Koo Jeong-A

On the day before her opening at the Secession, Koo Jeong-A locked herself in the basement in order to work on its difficult series of spaces. When she came out twenty-four hours later, the work was done: Between an emergency exit, an office, and a storage room spread a poetic dream landscape, a compellingly carefree exhibition—subtle and meditative, yet anchored in the material bluntness that characterizes sculpture. In the relation between order and disorder there emerges a pattern, and these textures of chaos are what interest Koo.

A large table—nearly twenty feet long—at the beginning of the exhibition held an orderly stack of cigarettes; beneath it lay a trashy installation of junk. The table was covered with white packing paper and spoke (like another variant of the “last painting”) the language of Minimal art. The traces of a lonely night of working on the installation had literally been swept under the table: cartons and crumpled-up plastic wrap from unpacked art supplies, and the pastel tissue paper from the evening’s victuals, Italian almond cookies. Koo’s references to her presence in the work were personal and intimate: In the poignant sleeping nook, the bed was simply newspapers with a T-shirt spread over them; there were little pictures on the wall. It was enchanting—at least for those who recognize the principles of organization and composition in what seems to be so haphazard. Not that this is particularly important. What concerns the artist is the fact that art is made by perception just as much as production, by the viewer as well as the artist. Koo’s ephemeral installations of the poetic fragment are not about conventions of museum display; rather, they are tied more to collective and individual memories and help spark the observer’s imagination.

Koo, a Korean who has lived in France for the last ten years, spent the summer of 2002 as artist in residence in the Augarten studio of the Österreichische Galerie Belvedere in Vienna. During her tenure there she created the series of beautiful, spare drawings that filled one room of the Secession, and she celebrated her fascination with imperfection with a skewed hanging. Many of the works portray her dog, a funny little boxer. He also made a three-dimensional appearance, sculpted in blue soap. Hidden in his paper house, he sits in a corner at a café table. Only a mirror placed on the floor revealed his presence. Koo’s puppy guarded a refrigeration room, out of which condensation dripped through a hose into a pail. One discovered it by chance only if curious enough to go past an insignificant-looking wall.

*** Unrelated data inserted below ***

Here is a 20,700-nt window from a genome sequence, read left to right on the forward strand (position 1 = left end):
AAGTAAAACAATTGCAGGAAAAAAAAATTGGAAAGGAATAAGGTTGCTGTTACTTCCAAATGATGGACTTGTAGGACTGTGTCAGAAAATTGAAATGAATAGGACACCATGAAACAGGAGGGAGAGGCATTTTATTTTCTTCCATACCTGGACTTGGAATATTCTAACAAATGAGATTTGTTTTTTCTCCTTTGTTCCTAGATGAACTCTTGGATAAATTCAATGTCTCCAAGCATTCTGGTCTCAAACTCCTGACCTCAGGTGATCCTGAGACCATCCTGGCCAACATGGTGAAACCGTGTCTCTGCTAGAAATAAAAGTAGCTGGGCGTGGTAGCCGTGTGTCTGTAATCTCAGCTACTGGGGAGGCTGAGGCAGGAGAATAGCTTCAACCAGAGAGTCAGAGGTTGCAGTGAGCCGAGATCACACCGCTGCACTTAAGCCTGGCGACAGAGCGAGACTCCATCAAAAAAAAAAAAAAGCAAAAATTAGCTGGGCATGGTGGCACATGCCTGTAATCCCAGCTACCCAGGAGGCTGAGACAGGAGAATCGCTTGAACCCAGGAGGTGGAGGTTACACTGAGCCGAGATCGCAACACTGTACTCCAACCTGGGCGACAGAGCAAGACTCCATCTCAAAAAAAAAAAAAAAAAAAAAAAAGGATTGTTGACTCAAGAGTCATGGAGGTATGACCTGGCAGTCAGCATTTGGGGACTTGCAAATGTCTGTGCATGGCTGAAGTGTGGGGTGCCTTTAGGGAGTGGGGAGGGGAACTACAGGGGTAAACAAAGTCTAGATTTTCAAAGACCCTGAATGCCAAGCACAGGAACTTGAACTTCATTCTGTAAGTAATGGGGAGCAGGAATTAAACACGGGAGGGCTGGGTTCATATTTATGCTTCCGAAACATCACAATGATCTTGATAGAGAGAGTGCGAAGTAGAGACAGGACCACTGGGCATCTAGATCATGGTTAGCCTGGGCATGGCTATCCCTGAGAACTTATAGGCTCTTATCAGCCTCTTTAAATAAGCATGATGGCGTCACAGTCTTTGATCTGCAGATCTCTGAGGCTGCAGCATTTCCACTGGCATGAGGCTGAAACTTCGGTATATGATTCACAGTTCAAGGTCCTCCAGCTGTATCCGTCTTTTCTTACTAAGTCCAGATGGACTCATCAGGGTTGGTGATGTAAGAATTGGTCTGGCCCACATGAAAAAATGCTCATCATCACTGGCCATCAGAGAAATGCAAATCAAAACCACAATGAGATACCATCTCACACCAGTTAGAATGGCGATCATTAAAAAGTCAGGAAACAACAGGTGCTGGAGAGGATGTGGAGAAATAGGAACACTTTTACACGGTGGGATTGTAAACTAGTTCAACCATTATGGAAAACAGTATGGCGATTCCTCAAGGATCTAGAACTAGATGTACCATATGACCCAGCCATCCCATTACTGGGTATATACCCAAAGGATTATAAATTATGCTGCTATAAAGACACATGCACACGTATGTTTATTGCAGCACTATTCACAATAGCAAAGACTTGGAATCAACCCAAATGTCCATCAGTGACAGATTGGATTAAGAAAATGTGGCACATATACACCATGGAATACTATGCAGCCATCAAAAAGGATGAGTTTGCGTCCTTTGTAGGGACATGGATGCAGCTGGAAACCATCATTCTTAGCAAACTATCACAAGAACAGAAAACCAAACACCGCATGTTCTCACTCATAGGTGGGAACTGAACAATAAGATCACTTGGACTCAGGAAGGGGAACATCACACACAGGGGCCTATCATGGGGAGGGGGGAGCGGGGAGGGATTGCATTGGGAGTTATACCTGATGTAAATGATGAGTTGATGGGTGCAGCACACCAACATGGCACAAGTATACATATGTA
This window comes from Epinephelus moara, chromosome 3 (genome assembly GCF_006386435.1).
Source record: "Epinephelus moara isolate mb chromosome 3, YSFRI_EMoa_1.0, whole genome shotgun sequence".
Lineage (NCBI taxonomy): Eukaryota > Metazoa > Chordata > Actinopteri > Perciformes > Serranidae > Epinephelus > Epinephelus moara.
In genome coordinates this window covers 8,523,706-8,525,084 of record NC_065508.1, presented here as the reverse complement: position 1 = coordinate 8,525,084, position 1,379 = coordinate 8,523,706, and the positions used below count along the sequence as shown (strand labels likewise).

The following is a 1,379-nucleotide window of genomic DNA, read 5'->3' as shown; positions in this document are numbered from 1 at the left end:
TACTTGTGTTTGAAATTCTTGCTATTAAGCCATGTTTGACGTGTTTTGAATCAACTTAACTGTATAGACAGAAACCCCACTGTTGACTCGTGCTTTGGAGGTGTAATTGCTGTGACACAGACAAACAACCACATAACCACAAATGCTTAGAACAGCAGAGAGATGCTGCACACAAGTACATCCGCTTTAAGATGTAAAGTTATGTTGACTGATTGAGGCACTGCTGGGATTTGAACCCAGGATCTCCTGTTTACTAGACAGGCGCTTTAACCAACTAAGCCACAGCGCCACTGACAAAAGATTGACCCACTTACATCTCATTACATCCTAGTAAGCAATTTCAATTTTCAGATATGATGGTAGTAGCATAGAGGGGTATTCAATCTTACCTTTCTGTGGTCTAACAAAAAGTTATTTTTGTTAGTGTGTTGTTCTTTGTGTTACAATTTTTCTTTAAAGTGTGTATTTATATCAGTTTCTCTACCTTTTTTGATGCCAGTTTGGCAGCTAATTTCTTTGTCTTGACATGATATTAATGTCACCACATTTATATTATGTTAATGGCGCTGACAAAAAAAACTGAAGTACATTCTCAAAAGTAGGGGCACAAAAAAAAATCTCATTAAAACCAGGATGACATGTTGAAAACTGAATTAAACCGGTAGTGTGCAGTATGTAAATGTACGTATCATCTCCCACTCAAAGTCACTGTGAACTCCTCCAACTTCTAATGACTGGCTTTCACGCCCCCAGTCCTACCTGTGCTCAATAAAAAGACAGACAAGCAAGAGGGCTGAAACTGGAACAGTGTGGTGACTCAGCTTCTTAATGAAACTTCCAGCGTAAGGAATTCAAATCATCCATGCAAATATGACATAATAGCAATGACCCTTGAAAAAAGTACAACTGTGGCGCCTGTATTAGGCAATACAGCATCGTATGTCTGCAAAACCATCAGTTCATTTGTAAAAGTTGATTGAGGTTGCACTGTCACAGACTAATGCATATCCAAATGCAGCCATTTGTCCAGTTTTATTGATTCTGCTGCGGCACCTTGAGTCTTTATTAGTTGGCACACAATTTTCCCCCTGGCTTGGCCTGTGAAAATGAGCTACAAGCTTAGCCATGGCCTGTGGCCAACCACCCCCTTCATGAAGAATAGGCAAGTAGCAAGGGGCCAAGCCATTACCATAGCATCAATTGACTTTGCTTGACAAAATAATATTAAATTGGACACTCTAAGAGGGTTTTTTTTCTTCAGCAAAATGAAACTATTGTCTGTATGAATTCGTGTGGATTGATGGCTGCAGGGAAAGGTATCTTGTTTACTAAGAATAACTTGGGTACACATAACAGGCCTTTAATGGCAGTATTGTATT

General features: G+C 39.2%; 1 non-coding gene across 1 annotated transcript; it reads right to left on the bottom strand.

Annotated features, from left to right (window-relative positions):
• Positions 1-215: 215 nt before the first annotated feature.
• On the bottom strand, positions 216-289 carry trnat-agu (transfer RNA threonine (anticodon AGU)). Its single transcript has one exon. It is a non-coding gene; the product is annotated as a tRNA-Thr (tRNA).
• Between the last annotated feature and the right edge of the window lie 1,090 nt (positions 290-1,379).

With this work, Kimbo, 2002, Koo pays homage to Cedric Price, the visionary architect who won the 2003 Kiesler Prize and who holds that a building should adapt to the living habits of its inhabitants, thwart the physical boundaries of architectonic space, and work with temperature. He conceives of architecture not through objects but as an intervention that is time-based, adaptable, and relational. The artist and the architect agree that change in the course of time is a significant component of culture and that it is created through production and consumption, not through classification and storage. One should therefore think about happiness and well- being when experiencing an exhibition and take one’s time in coming to an understanding of it, for time is the key dimension of visual activities. In the catalogue text Price wrote for his admirer, he speaks of dreams that reach into the future. “And then,” he writes, “she draws a joker—and yet another dimension of wonder is played out by this artist . . . a masterful vision in which you can lose yourself—again and again.”

Brigitte Huck

Translated from German by Sara Ogger.